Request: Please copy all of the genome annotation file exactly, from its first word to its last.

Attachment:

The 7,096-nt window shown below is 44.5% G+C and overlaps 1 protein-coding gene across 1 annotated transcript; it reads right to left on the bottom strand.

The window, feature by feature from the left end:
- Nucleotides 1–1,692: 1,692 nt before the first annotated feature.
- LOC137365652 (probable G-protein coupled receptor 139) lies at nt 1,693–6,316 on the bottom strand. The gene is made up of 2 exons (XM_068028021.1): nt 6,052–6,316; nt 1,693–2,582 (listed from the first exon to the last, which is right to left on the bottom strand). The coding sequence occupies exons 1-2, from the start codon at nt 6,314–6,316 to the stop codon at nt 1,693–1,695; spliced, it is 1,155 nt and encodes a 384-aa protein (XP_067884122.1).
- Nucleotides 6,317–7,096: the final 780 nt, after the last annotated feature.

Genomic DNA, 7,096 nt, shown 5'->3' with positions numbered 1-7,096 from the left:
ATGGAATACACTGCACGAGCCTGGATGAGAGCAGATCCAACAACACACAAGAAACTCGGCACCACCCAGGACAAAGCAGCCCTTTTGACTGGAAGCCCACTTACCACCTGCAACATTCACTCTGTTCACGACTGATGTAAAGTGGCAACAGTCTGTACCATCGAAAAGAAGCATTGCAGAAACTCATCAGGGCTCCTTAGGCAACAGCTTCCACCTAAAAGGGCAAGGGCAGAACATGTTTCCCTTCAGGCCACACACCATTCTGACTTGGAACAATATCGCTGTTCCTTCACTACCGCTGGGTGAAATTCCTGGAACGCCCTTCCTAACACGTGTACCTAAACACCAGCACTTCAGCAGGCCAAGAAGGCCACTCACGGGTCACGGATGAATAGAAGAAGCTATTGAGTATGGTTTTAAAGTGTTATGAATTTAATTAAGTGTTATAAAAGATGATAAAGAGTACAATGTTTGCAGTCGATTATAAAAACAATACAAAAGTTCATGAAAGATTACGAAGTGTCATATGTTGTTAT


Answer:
The 7,096-nt window shown below is 44.5% G+C and overlaps 1 protein-coding gene across 1 annotated transcript; it reads right to left on the bottom strand.

The window, feature by feature from the left end:
- Nucleotides 1–1,692: 1,692 nt before the first annotated feature.
- LOC137365652 (probable G-protein coupled receptor 139) lies at nt 1,693–6,316 on the bottom strand. The gene is made up of 2 exons (XM_068028021.1): nt 6,052–6,316; nt 1,693–2,582 (listed from the first exon to the last, which is right to left on the bottom strand). The coding sequence occupies exons 1-2, from the start codon at nt 6,314–6,316 to the stop codon at nt 1,693–1,695; spliced, it is 1,155 nt and encodes a 384-aa protein (XP_067884122.1).
- Nucleotides 6,317–7,096: the final 780 nt, after the last annotated feature.

Genomic DNA, 7,096 nt, shown 5'->3' with positions numbered 1-7,096 from the left:
ATGGAATACACTGCACGAGCCTGGATGAGAGCAGATCCAACAACACACAAGAAACTCGGCACCACCCAGGACAAAGCAGCCCTTTTGACTGGAAGCCCACTTACCACCTGCAACATTCACTCTGTTCACGACTGATGTAAAGTGGCAACAGTCTGTACCATCGAAAAGAAGCATTGCAGAAACTCATCAGGGCTCCTTAGGCAACAGCTTCCACCTAAAAGGGCAAGGGCAGAACATGTTTCCCTTCAGGCCACACACCATTCTGACTTGGAACAATATCGCTGTTCCTTCACTACCGCTGGGTGAAATTCCTGGAACGCCCTTCCTAACACGTGTACCTAAACACCAGCACTTCAGCAGGCCAAGAAGGCCACTCACGGGTCACGGATGAATAGAAGAAGCTATTGAGTATGGTTTTAAAGTGTTATGAATTTAATTAAGTGTTATAAAAGATGATAAAGAGTACAATGTTTGCAGTCGATTATAAAAACAATACAAAAGTTCATGAAAGATTACGAAGTGTCATATGTTGTTAT